What is Visceral Manipulation?

A lot of people ask what is Visceral Manipulation. Viscera refers to the internal organs of the body, so, liver, kidney, lungs, and gallbladder for example.

The Barral Institute pamphlet on VM lays it out pretty simply:

“The body is made up of many interrelated components. The organs move…and not independently, there are bones, muscles, connective tissue, nerves and vessels. When you walk, movement of the organs is transmitted through fascia to other tissues and structures in your body. When there has been an interruption of fluid movement through injury, posture, infection (to mention a few) an organs movement can be restricted…causing compensation. Do you remember the anatomy song, “the hip bone is connected the leg bone…” just picture the body as a whole with all of its beautiful organs, muscles ligaments, vessels, nerves and fascia. This would make a long winded song but it would also make a beautiful anatomy poem.”

Combining Visceral Manipulation & Massage Therapy

Over the years, the incorporation of visceral manipulation into my initial assessment has become second nature. With experience, I have learned to look at the body a whole.

Lets look as some common examples:

You might ask “why would you want to manipulate the kidneys?” The kidneys lie over the psoas muscle for example, and that can affect the hip flexor. When when I work with a patient who comes in and they have a tight psoas muscle or tight hip flexor, part of my assessment is to actually check the kidneys and I may actually do maneuvers where I manipulating the kidney which affects the hip flexors of the psoas muscle.

Another example of visceral manipulation would be if there are adhesions to the bowel, they can affect bowel movement. Lower back pain is one of the most common reasons people come to see their massage therapist. But understanding the root cause of the back pain is the most effective way to treat it.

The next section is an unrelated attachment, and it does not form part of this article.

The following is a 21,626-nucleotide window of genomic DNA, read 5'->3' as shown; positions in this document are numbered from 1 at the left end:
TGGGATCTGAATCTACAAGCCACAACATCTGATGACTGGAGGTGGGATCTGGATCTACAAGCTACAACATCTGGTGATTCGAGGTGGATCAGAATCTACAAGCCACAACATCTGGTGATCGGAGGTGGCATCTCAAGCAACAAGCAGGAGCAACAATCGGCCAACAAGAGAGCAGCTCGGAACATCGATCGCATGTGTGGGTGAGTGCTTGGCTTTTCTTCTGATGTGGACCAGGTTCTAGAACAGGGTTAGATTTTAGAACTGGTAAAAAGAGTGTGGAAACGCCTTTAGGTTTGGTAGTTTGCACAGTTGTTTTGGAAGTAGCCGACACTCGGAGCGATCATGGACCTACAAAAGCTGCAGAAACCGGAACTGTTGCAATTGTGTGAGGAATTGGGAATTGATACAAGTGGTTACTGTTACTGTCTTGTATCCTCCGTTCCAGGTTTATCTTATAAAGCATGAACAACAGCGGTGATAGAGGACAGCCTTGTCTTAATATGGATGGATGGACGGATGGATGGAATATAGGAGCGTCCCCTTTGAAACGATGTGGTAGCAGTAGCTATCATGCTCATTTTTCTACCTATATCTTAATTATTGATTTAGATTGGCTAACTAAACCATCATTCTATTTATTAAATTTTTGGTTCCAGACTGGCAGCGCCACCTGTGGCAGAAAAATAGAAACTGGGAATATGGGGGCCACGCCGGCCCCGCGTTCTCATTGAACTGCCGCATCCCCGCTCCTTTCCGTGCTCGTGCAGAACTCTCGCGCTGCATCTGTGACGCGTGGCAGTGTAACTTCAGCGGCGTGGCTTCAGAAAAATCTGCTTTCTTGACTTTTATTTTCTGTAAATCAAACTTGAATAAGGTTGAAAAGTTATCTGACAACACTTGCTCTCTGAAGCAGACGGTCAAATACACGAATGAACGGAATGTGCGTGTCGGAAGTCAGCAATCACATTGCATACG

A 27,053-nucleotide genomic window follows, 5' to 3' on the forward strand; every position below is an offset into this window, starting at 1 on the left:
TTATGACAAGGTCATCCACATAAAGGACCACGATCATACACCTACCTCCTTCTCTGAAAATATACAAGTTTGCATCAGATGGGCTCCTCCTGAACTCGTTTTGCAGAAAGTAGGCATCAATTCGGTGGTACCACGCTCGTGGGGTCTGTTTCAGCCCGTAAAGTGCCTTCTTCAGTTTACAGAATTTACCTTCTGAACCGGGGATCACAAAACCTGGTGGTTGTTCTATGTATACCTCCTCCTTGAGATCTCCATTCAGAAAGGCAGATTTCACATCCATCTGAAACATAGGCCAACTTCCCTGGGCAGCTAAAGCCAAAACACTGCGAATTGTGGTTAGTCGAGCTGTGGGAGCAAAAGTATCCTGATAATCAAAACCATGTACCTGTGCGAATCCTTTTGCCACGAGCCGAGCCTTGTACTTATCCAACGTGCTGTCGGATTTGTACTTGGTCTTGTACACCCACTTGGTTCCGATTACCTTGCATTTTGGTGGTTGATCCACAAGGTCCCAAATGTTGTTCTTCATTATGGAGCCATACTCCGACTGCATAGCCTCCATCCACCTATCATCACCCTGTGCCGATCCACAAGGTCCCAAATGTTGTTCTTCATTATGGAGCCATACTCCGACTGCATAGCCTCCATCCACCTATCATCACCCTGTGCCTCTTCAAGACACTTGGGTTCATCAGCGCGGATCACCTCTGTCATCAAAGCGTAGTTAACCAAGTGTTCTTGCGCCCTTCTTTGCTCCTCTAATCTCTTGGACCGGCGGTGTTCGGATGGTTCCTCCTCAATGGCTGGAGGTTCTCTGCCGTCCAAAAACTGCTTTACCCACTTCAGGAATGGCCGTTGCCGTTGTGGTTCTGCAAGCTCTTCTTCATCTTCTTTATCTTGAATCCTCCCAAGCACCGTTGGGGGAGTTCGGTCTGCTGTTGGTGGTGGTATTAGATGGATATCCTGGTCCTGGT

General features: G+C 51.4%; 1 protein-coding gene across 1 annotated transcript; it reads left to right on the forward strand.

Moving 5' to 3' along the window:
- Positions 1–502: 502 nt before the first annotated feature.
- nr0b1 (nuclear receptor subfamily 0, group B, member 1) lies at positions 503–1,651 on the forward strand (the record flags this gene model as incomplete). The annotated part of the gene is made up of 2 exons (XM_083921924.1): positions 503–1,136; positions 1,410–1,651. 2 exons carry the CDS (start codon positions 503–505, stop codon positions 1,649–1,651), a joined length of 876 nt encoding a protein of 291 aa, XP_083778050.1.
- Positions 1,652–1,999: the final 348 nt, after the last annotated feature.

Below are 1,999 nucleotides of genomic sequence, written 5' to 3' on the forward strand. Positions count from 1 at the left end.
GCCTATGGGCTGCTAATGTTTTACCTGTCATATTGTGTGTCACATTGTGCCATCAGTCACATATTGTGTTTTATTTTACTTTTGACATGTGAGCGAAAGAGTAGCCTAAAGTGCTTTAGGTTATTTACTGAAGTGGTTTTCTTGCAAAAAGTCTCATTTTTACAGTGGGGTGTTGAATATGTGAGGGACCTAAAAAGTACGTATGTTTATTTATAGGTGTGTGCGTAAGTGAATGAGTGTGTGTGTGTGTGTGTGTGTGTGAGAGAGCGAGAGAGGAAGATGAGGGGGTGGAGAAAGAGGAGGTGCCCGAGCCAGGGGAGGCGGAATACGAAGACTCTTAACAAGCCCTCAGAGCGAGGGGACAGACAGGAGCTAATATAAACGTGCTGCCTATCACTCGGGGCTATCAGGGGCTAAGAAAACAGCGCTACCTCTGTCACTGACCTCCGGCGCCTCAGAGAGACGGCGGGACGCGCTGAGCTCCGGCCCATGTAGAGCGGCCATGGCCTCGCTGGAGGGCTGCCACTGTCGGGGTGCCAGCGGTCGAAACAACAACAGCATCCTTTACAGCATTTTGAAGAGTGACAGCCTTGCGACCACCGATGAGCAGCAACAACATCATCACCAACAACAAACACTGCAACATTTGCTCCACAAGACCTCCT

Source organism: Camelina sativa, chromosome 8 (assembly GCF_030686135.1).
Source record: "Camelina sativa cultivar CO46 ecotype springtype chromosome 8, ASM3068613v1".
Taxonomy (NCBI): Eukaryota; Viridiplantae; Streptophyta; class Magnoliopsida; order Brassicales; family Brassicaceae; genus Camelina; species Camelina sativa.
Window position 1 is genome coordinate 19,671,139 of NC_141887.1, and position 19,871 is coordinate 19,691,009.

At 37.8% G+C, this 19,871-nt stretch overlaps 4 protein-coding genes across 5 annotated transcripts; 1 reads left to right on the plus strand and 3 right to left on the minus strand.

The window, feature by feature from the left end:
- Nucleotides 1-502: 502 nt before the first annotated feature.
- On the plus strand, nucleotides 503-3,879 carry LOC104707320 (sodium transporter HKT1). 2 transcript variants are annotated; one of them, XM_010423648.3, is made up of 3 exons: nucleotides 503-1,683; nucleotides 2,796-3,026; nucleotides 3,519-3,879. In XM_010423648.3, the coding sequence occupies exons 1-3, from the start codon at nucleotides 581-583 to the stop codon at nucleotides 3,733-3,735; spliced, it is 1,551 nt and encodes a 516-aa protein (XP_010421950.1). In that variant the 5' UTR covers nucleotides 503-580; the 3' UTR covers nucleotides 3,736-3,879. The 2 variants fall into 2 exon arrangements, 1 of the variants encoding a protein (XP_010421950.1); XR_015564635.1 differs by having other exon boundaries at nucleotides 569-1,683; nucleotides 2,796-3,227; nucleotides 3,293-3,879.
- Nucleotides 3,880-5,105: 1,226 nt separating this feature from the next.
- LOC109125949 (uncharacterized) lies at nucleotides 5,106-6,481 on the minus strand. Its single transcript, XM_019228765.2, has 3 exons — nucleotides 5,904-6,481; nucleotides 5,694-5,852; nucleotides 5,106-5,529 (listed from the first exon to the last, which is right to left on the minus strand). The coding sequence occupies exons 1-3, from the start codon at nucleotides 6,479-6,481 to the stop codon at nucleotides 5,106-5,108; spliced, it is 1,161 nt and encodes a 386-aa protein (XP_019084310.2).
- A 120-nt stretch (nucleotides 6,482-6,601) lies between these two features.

If someone comes to see me with lower back pain, which is very common, they often say “it’s my back, it’s my back”. Then I look at their stomach and it’s completely bloated. There is clearly an underlying issue that isn’t just musculoskeletal. It doesn’t matter how hard or how many different ways I try to massage the back and hips, the back pain won’t go away because it is actually the bowels that are the issue.

During history taking I’ll ask a lot of questions about bowel movement and bowel function. The back pain could be a chronic constipation or it could be adhesions from past surgeries.

I’ve seen people who have had surgeries years before and then as they age, they start having a lot of trouble with the scar tissue around the bowels.

Visceral manipulation is just another tool in my toolbox. It’s important to look at and understand past history so that I’m not just treating the muscular system via traditional massage therapy, I’m treating the body as a whole. The more I am able to assess and treat the underlying issue, the better the results for my patients.